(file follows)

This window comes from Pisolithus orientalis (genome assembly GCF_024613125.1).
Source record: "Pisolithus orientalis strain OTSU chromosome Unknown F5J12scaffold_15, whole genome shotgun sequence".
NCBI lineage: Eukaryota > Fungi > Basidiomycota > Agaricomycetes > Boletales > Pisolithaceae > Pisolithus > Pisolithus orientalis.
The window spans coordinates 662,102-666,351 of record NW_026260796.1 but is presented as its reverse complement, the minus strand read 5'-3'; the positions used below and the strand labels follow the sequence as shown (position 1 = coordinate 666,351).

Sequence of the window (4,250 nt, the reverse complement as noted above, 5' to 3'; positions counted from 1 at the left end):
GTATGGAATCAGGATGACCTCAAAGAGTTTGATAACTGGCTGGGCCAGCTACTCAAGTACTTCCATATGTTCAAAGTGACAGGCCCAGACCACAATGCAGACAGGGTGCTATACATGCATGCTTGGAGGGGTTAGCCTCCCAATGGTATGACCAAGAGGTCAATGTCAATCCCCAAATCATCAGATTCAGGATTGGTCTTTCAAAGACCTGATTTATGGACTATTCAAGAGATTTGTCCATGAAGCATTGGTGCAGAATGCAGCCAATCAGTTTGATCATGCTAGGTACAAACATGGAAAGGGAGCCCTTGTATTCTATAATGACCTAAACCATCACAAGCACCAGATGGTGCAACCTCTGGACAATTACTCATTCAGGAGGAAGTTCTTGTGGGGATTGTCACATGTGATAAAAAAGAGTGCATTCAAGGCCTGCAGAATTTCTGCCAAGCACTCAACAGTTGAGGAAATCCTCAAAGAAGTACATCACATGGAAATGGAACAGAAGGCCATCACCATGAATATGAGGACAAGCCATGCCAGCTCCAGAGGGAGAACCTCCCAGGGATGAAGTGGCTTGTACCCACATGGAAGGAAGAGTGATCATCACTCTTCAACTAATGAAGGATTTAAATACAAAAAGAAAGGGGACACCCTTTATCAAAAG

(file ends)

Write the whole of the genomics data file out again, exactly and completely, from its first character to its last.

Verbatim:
This window comes from Pisolithus orientalis (genome assembly GCF_024613125.1).
Source record: "Pisolithus orientalis strain OTSU chromosome Unknown F5J12scaffold_15, whole genome shotgun sequence".
NCBI lineage: Eukaryota > Fungi > Basidiomycota > Agaricomycetes > Boletales > Pisolithaceae > Pisolithus > Pisolithus orientalis.
The window spans coordinates 662,102-666,351 of record NW_026260796.1 but is presented as its reverse complement, the minus strand read 5'-3'; the positions used below and the strand labels follow the sequence as shown (position 1 = coordinate 666,351).

Sequence of the window (4,250 nt, the reverse complement as noted above, 5' to 3'; positions counted from 1 at the left end):
GTATGGAATCAGGATGACCTCAAAGAGTTTGATAACTGGCTGGGCCAGCTACTCAAGTACTTCCATATGTTCAAAGTGACAGGCCCAGACCACAATGCAGACAGGGTGCTATACATGCATGCTTGGAGGGGTTAGCCTCCCAATGGTATGACCAAGAGGTCAATGTCAATCCCCAAATCATCAGATTCAGGATTGGTCTTTCAAAGACCTGATTTATGGACTATTCAAGAGATTTGTCCATGAAGCATTGGTGCAGAATGCAGCCAATCAGTTTGATCATGCTAGGTACAAACATGGAAAGGGAGCCCTTGTATTCTATAATGACCTAAACCATCACAAGCACCAGATGGTGCAACCTCTGGACAATTACTCATTCAGGAGGAAGTTCTTGTGGGGATTGTCACATGTGATAAAAAAGAGTGCATTCAAGGCCTGCAGAATTTCTGCCAAGCACTCAACAGTTGAGGAAATCCTCAAAGAAGTACATCACATGGAAATGGAACAGAAGGCCATCACCATGAATATGAGGACAAGCCATGCCAGCTCCAGAGGGAGAACCTCCCAGGGATGAAGTGGCTTGTACCCACATGGAAGGAAGAGTGATCATCACTCTTCAACTAATGAAGGATTTAAATACAAAAAGAAAGGGGACACCCTTTATCAAAAG